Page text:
peek into our current issue

throwback thursday - mat gallois

throwback thursday - mat gallois


Though the 1 House = 1000 Homes project is no longer underway, for Mat, the urge to drag us out of our comfortable bubbles and expose inequity in today's society still very much exists.

When we first spoke to Sydneysider Mat Gallois back in Issue 34, he'd paired up with Caroline Comino and Vesna Trobec on a project that focused on helping underprivileged international communities. While Australia's property market continued to grow, so did the need for basic shelter and amenities in the world's poorest countries, and the altruistic trio devised a way to take just a little from our lives to give a helluva lot to some others.

Though the 1 House = 1000 Homes project is no longer underway, for Mat, the urge to drag us out of our comfortable bubbles and expose inequity in today's society still very much exists. We got in touch to find out about his latest endeavour, and to see how his life has changed over the past two years.


What have you been up to since we interviewed you in frankie magazine?
For the last two years I have been working on my latest art/architecture project called Wellington, which opened at Artspace on January 30th. My project centres on the history and community of Wellington, a small town located in central New South Wales, traditional home to the Wiradjuri people. My grandfather Ernest Moulton, a British migrant who settled in Wellington in 1944, purchased the local paper, the Wellington Times, and as editor became a prominent conservative voice in the community for the next 21 years.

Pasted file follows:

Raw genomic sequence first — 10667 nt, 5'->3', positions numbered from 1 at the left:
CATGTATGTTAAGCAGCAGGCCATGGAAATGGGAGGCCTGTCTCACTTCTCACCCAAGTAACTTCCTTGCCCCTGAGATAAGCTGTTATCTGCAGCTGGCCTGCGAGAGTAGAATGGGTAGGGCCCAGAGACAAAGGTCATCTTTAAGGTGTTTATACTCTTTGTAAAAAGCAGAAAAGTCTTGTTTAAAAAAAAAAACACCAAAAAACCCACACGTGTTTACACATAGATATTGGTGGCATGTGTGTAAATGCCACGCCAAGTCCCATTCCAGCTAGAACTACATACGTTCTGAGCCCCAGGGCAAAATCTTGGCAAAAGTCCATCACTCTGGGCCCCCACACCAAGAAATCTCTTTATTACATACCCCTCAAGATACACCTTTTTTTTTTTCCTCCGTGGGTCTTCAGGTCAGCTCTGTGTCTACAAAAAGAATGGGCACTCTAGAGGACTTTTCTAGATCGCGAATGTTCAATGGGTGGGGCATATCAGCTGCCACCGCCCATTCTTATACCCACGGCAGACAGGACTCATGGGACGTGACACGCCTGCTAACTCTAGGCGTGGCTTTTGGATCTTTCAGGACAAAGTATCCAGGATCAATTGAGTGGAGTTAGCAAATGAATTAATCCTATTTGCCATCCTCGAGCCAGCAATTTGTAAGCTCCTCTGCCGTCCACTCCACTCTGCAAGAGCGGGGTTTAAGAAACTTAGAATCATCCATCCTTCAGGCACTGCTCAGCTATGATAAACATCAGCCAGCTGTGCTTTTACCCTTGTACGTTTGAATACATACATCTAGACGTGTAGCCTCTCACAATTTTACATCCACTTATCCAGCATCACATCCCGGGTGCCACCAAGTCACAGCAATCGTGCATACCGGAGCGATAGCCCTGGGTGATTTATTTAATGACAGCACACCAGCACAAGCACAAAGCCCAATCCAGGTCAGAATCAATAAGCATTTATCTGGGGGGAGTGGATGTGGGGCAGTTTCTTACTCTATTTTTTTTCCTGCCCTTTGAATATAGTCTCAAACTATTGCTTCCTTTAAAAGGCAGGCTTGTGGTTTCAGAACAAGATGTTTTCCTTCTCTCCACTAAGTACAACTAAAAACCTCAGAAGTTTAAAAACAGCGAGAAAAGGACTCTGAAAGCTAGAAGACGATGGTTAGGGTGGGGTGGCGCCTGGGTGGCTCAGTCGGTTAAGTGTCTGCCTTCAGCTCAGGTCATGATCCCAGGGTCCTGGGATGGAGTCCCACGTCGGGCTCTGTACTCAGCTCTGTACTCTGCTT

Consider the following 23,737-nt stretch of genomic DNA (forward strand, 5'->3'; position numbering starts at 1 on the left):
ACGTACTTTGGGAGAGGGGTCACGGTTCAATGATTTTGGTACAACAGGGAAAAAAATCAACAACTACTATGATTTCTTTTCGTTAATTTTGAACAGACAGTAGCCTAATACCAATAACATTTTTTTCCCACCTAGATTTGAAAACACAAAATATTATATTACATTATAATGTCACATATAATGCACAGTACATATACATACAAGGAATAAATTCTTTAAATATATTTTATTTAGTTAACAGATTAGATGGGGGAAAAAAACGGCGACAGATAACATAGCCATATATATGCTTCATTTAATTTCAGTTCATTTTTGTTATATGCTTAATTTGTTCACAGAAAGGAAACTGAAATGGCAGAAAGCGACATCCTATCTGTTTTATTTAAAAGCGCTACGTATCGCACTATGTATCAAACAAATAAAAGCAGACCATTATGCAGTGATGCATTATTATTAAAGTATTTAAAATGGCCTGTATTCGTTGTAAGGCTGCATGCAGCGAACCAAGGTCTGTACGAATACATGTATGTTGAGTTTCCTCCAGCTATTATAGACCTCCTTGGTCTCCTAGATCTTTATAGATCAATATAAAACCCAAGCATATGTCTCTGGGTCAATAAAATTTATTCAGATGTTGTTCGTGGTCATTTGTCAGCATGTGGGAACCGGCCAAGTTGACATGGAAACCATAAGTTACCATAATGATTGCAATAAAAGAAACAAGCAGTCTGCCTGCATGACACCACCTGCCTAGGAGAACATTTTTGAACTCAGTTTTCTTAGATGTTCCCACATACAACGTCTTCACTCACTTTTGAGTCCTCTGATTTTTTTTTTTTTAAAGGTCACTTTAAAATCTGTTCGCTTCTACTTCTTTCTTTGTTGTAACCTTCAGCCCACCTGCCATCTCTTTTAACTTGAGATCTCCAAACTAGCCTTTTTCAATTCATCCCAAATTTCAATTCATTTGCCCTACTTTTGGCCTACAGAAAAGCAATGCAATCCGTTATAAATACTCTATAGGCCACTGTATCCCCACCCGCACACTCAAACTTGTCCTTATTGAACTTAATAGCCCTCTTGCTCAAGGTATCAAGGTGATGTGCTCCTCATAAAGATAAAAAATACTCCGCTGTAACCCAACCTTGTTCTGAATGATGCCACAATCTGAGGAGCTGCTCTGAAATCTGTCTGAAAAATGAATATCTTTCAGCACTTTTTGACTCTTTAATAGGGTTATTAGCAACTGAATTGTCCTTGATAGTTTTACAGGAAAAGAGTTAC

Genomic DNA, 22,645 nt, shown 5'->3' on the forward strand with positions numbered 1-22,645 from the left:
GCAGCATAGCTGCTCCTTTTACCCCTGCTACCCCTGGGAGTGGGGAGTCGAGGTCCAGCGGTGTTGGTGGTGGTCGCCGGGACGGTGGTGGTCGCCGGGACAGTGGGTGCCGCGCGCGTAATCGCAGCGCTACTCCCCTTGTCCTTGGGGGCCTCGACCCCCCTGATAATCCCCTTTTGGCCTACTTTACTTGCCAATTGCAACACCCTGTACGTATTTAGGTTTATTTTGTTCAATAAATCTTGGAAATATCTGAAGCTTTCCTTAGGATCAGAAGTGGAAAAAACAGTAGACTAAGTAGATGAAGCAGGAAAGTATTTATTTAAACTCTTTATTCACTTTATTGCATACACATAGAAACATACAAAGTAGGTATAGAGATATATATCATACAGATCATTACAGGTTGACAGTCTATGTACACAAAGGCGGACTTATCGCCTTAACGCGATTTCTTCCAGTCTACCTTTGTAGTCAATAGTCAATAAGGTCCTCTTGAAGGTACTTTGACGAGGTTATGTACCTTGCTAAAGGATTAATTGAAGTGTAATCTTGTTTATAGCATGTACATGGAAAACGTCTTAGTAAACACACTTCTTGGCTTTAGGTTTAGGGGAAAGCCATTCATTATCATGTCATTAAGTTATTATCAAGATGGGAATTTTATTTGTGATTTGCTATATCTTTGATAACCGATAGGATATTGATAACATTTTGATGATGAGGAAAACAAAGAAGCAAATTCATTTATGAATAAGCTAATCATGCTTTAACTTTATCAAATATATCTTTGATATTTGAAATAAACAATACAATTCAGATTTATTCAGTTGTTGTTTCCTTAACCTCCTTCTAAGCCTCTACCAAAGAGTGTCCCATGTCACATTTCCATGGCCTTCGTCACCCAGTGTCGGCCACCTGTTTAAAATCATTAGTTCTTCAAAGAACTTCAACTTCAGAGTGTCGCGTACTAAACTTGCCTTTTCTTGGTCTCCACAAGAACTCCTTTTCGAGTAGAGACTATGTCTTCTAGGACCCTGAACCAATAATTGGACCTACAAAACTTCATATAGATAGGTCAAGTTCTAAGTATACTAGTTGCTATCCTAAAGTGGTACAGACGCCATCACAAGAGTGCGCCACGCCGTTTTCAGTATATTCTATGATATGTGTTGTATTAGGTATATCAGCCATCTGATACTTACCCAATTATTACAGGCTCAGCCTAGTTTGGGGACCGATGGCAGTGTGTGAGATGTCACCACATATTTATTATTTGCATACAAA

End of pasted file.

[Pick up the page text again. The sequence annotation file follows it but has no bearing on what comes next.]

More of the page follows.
My exhibition was in two main parts, the first took the form of an historical analysis and consists of 21 A3 front-page reproductions of the Wellington Times – all non-Indigenous news has been dramatically blacked out, reinforcing the project's theme of a 'black' history in Wellington. The blacking out also suggests the untold histories of race relations of that period. As the years pass, and ever increasing space in the publication is devoted to Indigenous affairs (climaxing in 1963 when the entire front page concerns Indigenous affairs) the work both literally and metaphorically reveals Wellington's moral awakening, the passing from darkness to light, and the town's first tentative steps towards reconciliation.


Wellington is a 68–page newspaper–styled publication featuring contributions by and perspectives on the local Aboriginal community as a gesture toward writing their narratives back into the recorded history of the area. It draws upon the stories and views of the Aboriginal community as well as contributions from me and a number of prominent social historians to chart the history of the Wiradjuri people's post-European colonisation and to contextualise their current situations.

For people who missed the frankie article, tell us a little about who you are and what you do.
The article was a housing aid project called 1 house = 1000 homes. Our team sought to demonstrate what could be done in terms of housing aid in a poor country with the funds from the sale of a single Australian home. Six groups working with slum communities from all around the world sent us a proposal documenting what they could do in their communities with the funds from the sale of just one Australian house.

What kind of reaction did you get from the article?